3.  Cold temperatures make it much, much worse.  At 22F, I'm seeing not just CA, but actual defocusing/decentering (I can't tell the difference since the lens is fixed-focus).
4.  Letting the aircraft cool down (at least for up to 21 minutes) doesn't help -- it just equilibrates at "bad".
5.  Vibration has nothing to do with this.

Questions:
1.  Especially for the DJI folks:  is this a legitimate RMA issue, and will it get fixed if I do send it in?  Or is this "within spec" (meaning that I just got fantastically lucky with my first camera), and the best I can expect is a replacement camera that's just as bad?
2.  Anybody else feel like doing similar tests?
3.  Do y'all agree with my analysis of the images given here?






Resolution chart at 0:00

Resolution chart at 0:00

Resolution chart at 5:30

Resolution chart at 5:30

Resolution chart at 11:30

Resolution chart at 11:30

Resolution chart at 21:00

Resolution chart at 21:00
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BigRedBen
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QBK, Thanks for an extremely well thought out post.

I had this exact problem with a Phantom 3 Advanced that I received as a christmas present , I ended up sending mine back to the distributor and asking to be sent another so we will see if I have the same problem again with the new craft. I hadn't been flying in such cold weather as you but I guess down around 40f and saw significant softening on the left hand side of the frame, with the right hand side remaining sharp-ish.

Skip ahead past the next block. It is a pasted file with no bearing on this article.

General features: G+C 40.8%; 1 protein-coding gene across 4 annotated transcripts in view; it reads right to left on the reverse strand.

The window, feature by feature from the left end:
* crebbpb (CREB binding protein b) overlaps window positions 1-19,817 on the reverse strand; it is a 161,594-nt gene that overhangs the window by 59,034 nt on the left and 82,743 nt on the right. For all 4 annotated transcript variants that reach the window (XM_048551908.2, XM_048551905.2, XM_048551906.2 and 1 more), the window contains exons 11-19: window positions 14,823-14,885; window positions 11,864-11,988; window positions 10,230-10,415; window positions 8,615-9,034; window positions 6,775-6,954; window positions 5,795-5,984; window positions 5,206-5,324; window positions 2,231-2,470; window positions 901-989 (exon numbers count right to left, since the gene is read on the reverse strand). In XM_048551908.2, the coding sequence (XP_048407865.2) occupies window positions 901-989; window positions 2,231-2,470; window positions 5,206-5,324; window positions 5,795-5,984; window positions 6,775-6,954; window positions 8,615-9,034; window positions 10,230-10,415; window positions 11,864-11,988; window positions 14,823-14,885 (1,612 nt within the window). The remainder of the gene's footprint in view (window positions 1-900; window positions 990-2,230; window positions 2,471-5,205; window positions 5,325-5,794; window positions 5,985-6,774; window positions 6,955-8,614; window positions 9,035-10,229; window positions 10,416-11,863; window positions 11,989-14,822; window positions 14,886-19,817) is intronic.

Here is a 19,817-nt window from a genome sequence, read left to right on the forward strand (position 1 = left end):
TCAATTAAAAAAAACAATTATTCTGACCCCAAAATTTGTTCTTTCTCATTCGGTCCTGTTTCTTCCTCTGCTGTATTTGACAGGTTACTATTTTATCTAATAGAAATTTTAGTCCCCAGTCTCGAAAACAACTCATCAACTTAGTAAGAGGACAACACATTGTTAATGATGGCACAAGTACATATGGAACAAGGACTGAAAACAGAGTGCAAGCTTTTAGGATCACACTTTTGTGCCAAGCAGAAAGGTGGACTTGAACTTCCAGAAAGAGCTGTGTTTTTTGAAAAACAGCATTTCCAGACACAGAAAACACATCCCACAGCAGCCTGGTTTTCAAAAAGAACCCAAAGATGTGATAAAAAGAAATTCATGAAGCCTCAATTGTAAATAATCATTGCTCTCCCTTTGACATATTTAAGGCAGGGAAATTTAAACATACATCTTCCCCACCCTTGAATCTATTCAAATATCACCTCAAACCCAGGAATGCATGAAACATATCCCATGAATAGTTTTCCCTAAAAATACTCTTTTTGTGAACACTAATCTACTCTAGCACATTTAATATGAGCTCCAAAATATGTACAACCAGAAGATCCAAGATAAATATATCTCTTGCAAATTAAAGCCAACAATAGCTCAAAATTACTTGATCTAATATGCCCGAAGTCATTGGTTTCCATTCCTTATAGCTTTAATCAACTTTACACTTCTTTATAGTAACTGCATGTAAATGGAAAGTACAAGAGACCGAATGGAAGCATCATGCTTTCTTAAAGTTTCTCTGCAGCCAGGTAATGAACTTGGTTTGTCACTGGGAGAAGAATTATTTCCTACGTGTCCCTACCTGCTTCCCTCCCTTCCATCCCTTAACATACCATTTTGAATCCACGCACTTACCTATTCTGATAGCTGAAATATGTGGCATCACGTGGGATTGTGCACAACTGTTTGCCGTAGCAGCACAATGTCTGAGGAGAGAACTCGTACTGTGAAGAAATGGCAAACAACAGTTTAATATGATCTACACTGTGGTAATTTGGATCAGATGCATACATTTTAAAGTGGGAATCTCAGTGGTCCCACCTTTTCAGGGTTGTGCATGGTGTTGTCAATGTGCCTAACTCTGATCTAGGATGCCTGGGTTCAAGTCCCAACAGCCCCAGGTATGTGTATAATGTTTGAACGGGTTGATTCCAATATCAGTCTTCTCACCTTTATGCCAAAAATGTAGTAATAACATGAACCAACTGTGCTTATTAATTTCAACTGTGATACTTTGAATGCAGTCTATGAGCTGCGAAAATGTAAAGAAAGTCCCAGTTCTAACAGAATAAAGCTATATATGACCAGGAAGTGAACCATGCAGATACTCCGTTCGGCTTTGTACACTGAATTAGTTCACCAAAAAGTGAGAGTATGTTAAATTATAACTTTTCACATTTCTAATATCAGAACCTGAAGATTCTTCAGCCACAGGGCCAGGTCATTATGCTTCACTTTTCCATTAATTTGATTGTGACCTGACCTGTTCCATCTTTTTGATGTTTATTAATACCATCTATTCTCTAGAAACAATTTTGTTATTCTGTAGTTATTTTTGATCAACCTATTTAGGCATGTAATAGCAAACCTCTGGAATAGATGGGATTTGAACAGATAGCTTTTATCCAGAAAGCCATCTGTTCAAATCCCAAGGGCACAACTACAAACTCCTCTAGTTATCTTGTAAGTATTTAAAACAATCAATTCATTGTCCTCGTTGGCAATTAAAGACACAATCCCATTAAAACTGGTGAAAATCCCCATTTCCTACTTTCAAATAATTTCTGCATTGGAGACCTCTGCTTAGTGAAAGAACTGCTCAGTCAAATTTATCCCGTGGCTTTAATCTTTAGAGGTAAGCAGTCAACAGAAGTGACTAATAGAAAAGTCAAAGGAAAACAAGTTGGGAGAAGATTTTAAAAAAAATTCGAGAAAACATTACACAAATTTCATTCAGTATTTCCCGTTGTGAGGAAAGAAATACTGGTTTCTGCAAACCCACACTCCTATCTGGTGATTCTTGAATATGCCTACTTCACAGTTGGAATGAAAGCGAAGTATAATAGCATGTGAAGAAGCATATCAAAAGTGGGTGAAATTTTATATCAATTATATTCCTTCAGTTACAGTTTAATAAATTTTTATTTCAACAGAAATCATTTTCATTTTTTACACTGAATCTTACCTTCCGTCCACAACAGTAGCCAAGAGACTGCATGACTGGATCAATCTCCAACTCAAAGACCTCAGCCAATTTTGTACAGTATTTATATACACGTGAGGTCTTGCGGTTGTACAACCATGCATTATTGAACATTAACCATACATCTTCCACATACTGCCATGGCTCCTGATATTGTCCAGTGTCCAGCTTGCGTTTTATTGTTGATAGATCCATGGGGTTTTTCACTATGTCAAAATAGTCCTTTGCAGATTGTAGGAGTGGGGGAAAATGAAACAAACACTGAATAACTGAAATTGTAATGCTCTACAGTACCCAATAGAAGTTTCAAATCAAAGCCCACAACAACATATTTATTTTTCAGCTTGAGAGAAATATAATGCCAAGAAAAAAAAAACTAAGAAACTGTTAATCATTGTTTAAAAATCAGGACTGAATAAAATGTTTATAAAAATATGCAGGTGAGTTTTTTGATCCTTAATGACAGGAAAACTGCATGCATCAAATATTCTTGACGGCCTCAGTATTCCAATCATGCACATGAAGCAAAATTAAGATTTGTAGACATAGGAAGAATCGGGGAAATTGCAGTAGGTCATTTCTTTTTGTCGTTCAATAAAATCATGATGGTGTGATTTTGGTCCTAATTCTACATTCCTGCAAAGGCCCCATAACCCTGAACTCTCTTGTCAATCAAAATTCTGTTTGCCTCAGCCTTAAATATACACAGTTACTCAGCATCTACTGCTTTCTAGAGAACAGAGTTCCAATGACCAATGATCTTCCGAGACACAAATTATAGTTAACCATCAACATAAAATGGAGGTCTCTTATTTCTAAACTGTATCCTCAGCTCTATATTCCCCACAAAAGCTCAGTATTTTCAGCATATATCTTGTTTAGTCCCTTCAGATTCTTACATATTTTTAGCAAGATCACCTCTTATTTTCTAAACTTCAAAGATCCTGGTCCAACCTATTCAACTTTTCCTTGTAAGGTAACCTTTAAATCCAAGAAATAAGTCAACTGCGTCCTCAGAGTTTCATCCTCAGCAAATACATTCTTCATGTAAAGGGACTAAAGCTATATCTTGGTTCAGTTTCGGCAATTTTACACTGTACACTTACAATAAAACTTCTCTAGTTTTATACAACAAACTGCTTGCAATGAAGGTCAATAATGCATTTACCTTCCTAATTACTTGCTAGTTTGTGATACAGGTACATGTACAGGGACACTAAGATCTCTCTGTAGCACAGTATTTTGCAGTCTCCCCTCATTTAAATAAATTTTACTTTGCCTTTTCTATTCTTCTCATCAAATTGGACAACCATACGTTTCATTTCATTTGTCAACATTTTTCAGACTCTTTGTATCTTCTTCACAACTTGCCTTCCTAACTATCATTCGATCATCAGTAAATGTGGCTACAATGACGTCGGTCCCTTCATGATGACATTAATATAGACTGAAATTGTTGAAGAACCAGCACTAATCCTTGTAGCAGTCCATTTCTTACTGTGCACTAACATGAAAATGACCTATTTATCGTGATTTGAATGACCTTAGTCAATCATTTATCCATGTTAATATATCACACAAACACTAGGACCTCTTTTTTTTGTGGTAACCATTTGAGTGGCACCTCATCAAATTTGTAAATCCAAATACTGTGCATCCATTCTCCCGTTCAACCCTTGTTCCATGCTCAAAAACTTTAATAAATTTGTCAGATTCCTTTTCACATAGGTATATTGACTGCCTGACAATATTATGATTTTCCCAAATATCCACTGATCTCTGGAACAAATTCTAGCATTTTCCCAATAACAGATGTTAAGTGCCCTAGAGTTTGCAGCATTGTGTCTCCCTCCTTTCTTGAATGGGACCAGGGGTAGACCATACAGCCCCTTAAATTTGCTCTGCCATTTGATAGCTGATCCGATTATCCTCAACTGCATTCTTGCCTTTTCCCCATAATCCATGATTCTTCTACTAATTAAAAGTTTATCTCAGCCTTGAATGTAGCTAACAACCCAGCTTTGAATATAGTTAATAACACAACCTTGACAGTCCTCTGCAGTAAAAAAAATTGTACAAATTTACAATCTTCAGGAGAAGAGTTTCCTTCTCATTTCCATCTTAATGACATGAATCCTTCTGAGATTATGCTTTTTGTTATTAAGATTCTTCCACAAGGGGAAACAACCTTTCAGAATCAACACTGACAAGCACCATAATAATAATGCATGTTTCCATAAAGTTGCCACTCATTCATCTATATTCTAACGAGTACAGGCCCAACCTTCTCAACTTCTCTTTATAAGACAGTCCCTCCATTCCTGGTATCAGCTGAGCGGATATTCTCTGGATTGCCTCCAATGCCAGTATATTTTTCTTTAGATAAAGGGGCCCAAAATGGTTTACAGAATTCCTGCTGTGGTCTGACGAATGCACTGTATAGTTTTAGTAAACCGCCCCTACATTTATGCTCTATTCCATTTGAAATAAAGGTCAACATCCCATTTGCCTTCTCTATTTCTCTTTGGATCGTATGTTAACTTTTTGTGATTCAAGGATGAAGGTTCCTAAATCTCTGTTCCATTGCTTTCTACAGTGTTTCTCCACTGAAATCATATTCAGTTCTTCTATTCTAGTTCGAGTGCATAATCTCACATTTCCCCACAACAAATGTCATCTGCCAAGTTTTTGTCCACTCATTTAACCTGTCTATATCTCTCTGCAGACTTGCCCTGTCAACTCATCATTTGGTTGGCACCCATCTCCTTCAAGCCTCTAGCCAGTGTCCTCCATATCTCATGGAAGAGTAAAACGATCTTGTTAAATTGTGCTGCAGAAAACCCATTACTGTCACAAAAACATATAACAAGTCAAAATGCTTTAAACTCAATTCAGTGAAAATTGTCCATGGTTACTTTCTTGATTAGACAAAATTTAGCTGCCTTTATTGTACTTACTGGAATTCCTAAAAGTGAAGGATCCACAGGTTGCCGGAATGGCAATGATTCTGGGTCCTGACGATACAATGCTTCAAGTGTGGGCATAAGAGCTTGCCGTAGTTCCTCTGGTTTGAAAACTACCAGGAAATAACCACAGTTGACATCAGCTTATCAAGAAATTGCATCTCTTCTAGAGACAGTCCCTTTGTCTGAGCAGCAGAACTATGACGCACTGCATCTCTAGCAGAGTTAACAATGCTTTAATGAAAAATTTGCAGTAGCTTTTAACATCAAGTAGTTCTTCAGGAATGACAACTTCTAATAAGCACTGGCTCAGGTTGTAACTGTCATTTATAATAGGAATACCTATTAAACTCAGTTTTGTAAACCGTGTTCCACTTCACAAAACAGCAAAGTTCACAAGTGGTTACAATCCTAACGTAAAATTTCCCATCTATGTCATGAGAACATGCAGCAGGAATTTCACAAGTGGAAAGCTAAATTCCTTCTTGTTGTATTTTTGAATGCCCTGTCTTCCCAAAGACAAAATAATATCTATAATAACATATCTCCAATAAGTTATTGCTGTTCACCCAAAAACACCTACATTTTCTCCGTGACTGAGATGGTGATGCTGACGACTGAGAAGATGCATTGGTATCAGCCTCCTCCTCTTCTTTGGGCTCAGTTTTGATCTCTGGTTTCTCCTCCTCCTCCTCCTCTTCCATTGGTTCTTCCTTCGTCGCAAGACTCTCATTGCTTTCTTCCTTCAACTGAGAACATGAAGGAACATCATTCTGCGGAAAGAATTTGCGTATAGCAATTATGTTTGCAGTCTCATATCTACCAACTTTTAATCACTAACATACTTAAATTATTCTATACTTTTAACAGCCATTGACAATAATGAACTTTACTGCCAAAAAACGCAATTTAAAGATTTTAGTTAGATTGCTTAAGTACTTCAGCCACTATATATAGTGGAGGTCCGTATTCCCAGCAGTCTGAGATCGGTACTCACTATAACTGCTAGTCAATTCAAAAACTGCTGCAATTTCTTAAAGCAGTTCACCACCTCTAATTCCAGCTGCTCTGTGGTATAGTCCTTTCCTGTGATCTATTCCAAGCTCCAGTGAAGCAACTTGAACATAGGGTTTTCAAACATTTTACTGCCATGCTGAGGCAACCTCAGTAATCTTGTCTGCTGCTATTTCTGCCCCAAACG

btw the SN of my camera was P79DCK19041116 if that helps you narrow down any possibilities of a defective batch of cameras.

Cheers
Ben
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nigelw
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You certainly have a decentred or badly ground lens & a comparison to prove it.  I'd say you have enough to request a replacement camera since the new one isn't as good as the old one.  I wouldn't bother showing them the below freezing ones though as that's not in the spec

I will see over time if my good copy degrades with temperature, but there isn't much variation here at the moment so it's difficult.  Ideally it needs to be the same subject & subject distance, so heading for the mountains isn't practical for me.